In the industry we’re a part of, the term impact factor (IF) and its value plays a pivotal role and an understanding of it is essential. While most of us are aware of how important it is for journals, we are not familiar with how it is calculated and how editors can contribute toward raising the IF. Here is an article published in August 2015 that provides some essential information about the background of IF, how it is awarded, and how it is used (and abused): http://c.ymcdn.com/sites/www.ismte.org/resource/resmgr/EON_Shared_Articles/The_Impact_Factor_For_Better.pdf.
Here are some pointers from it:
- The IF is calculated by taking (1) the number of times all items published in Journal X over a two-year period (e.g., 2012 and 2013) are cited by other Web of Science–indexed publications in the following year (2014 in this case) and (2) the number of citable items published in Journal X in that same two-year period. Then the math is performed: 1 divided by 2. The resulting number is Journal X’s 2014 IF, which the journal will receive in 2015, usually in June. The IF is the average number of citations received by each article published during that particular two-year period.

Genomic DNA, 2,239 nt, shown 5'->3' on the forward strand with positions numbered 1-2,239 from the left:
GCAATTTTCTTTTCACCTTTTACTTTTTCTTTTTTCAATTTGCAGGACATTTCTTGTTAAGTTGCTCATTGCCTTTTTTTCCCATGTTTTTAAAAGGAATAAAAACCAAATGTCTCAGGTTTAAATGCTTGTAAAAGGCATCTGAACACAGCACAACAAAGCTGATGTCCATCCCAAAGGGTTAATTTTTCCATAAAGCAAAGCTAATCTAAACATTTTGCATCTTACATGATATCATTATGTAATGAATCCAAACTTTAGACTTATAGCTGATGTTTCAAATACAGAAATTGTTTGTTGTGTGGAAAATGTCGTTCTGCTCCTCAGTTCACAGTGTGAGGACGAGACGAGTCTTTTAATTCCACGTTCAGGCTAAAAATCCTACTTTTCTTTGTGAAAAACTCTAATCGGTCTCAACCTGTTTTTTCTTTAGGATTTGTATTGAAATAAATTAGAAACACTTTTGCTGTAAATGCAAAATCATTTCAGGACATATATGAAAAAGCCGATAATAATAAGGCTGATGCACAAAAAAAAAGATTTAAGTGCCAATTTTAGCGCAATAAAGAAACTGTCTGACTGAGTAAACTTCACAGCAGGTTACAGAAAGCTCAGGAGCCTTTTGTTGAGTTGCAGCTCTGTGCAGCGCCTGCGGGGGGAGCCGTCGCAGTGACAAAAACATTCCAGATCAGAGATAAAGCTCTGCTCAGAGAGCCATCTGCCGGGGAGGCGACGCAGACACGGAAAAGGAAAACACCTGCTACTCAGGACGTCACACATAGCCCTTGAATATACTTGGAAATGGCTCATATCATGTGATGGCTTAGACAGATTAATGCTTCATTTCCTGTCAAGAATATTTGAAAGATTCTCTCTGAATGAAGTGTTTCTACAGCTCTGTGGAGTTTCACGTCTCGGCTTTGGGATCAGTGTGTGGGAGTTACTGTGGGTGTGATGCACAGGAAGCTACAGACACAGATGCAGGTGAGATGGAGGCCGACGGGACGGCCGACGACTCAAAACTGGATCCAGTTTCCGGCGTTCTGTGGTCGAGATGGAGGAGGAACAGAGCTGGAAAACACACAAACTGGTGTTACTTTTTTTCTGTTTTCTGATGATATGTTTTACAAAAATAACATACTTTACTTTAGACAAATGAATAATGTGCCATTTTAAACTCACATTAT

- …the full evaluation includes review of the journal’s publishing standards (timeliness, accessible content, English language, peer review), editorial content (novel content, comparison to competitors), international diversity (authors, editors, Editorial Board representing an international community), and citation analysis.
John Mehrmann outlined six objectives for building customer loyalty, five of which are of special importance in publishing:
- If you want loyalty, you have to give it
- Understand your customer’s goals
- Be consistent
- Build credibility
Here’s an interesting infographic explaining good procedures that journals follow to improve their IF: